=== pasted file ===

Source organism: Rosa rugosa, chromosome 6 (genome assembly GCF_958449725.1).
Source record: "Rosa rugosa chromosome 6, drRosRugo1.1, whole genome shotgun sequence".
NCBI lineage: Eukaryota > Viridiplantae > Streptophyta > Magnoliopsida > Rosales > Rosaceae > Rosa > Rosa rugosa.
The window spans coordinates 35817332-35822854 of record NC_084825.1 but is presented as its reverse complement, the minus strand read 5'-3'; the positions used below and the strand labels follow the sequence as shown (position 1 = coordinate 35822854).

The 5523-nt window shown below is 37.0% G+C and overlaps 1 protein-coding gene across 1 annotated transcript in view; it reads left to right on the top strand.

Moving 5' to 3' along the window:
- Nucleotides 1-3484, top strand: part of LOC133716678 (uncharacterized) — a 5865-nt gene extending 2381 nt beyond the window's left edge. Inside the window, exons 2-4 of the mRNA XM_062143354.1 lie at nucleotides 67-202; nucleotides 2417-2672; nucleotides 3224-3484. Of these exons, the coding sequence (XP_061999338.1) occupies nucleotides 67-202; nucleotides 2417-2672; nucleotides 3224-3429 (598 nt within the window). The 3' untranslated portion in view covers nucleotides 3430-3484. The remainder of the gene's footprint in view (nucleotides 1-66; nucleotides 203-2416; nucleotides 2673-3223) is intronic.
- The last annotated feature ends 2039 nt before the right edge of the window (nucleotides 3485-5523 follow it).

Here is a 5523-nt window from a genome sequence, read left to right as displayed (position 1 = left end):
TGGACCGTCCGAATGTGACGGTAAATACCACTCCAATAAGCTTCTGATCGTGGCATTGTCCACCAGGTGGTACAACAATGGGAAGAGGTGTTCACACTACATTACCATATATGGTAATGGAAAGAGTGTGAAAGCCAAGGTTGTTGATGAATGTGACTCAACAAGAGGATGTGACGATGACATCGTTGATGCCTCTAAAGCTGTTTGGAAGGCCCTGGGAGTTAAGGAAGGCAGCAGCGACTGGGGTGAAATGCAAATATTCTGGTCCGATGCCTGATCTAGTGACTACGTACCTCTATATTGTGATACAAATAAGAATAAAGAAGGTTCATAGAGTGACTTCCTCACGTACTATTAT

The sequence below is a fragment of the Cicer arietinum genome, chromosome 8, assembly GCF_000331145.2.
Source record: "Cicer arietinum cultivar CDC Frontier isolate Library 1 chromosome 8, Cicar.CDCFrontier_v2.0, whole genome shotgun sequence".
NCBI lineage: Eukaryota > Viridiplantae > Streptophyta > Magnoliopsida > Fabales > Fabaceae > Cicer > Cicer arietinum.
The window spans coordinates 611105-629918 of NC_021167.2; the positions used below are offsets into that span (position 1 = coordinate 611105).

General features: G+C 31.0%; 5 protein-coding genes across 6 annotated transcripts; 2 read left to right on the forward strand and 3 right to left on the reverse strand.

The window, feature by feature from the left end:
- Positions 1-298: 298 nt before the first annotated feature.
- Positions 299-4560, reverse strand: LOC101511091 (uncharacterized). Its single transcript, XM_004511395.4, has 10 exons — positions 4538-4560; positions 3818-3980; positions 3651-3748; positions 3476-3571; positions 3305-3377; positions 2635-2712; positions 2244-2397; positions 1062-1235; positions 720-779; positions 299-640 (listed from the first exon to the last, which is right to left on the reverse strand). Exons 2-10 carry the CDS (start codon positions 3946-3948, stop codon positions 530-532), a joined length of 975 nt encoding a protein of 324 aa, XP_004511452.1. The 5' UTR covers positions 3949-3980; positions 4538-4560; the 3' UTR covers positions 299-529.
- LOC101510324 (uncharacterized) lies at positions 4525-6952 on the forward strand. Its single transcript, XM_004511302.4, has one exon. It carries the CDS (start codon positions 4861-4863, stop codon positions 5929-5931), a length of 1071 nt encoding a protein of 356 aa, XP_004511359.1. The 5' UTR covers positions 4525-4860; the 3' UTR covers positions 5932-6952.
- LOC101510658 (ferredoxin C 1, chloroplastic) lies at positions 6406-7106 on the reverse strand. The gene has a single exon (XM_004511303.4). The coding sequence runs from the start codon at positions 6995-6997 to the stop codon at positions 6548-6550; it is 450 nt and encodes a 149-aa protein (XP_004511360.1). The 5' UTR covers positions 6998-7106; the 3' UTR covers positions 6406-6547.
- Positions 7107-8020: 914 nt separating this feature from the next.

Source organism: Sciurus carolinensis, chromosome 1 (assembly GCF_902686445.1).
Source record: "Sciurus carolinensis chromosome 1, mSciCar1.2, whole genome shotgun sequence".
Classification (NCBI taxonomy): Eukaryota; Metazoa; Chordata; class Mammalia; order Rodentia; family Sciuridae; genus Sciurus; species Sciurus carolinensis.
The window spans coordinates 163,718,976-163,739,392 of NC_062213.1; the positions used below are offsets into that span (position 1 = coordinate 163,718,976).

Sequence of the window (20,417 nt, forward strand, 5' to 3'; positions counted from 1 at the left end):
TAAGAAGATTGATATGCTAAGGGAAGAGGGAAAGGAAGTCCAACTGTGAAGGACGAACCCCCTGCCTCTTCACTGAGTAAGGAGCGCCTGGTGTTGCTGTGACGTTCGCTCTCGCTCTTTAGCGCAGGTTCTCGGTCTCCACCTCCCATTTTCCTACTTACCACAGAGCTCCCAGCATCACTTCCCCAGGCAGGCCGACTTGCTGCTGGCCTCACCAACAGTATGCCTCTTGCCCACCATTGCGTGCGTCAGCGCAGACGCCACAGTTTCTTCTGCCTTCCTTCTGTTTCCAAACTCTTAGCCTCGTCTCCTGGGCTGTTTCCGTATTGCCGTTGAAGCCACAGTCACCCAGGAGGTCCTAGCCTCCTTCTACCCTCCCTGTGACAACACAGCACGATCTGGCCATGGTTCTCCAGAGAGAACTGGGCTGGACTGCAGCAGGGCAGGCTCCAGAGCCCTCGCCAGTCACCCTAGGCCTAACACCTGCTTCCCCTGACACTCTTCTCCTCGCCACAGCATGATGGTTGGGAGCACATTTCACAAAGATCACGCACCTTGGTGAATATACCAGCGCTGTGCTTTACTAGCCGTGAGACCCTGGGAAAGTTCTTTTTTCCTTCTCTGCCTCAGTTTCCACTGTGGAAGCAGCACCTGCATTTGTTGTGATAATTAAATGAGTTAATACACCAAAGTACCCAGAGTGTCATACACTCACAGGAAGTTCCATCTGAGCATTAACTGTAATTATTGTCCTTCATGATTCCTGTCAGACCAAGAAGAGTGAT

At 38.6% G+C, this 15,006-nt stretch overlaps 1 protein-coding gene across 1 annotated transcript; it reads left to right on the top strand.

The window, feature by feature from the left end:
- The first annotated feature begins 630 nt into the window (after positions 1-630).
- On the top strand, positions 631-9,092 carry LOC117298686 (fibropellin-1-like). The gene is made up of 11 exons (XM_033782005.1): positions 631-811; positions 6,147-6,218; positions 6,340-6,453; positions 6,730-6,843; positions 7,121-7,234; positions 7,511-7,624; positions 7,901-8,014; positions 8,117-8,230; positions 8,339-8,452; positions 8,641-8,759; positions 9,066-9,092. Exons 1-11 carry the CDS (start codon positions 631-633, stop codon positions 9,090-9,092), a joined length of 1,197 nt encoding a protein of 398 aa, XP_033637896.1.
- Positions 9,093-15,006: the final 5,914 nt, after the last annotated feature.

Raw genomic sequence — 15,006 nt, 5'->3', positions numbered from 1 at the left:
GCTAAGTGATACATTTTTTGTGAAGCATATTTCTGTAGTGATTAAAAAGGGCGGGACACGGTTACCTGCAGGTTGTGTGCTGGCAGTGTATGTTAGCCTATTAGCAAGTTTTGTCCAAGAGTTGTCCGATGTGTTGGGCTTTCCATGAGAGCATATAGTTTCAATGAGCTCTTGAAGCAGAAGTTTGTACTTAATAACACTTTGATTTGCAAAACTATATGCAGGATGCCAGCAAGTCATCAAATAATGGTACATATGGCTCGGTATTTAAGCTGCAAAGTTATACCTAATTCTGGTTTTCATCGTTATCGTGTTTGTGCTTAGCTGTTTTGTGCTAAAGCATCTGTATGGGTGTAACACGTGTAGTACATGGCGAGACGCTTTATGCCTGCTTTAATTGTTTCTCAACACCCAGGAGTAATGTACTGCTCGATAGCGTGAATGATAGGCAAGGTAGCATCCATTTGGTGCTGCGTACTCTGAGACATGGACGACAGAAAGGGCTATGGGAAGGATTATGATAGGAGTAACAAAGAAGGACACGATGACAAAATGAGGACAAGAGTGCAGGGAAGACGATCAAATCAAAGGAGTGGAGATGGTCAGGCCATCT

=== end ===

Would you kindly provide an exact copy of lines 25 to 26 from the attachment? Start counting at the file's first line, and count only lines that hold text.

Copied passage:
The window spans coordinates 163,718,976-163,739,392 of NC_062213.1; the positions used below are offsets into that span (position 1 = coordinate 163,718,976).

Sequence of the window (20,417 nt, forward strand, 5' to 3'; positions counted from 1 at the left end):